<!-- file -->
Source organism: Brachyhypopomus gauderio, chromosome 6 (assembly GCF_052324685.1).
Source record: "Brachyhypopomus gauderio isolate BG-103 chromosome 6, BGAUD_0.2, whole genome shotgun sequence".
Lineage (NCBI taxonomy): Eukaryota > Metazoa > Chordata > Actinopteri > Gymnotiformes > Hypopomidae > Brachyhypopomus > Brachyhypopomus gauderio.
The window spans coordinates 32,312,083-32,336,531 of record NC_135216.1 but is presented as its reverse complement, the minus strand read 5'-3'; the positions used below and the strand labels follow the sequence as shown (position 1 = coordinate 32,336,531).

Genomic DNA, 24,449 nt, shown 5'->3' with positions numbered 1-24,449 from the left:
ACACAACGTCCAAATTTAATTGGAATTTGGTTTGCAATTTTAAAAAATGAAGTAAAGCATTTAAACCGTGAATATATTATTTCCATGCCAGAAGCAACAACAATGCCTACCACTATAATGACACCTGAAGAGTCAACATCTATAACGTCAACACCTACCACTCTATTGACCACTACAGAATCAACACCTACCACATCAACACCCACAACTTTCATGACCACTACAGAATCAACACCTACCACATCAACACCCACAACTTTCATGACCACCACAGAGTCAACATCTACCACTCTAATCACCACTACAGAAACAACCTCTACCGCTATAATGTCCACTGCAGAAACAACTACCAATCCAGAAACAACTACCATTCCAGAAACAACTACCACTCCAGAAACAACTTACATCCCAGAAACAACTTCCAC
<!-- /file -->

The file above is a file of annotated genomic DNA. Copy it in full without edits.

Source organism: Brachyhypopomus gauderio, chromosome 6 (assembly GCF_052324685.1).
Source record: "Brachyhypopomus gauderio isolate BG-103 chromosome 6, BGAUD_0.2, whole genome shotgun sequence".
Lineage (NCBI taxonomy): Eukaryota > Metazoa > Chordata > Actinopteri > Gymnotiformes > Hypopomidae > Brachyhypopomus > Brachyhypopomus gauderio.
The window spans coordinates 32,312,083-32,336,531 of record NC_135216.1 but is presented as its reverse complement, the minus strand read 5'-3'; the positions used below and the strand labels follow the sequence as shown (position 1 = coordinate 32,336,531).

Genomic DNA, 24,449 nt, shown 5'->3' with positions numbered 1-24,449 from the left:
ACACAACGTCCAAATTTAATTGGAATTTGGTTTGCAATTTTAAAAAATGAAGTAAAGCATTTAAACCGTGAATATATTATTTCCATGCCAGAAGCAACAACAATGCCTACCACTATAATGACACCTGAAGAGTCAACATCTATAACGTCAACACCTACCACTCTATTGACCACTACAGAATCAACACCTACCACATCAACACCCACAACTTTCATGACCACTACAGAATCAACACCTACCACATCAACACCCACAACTTTCATGACCACCACAGAGTCAACATCTACCACTCTAATCACCACTACAGAAACAACCTCTACCGCTATAATGTCCACTGCAGAAACAACTACCAATCCAGAAACAACTACCATTCCAGAAACAACTACCACTCCAGAAACAACTTACATCCCAGAAACAACTTCCAC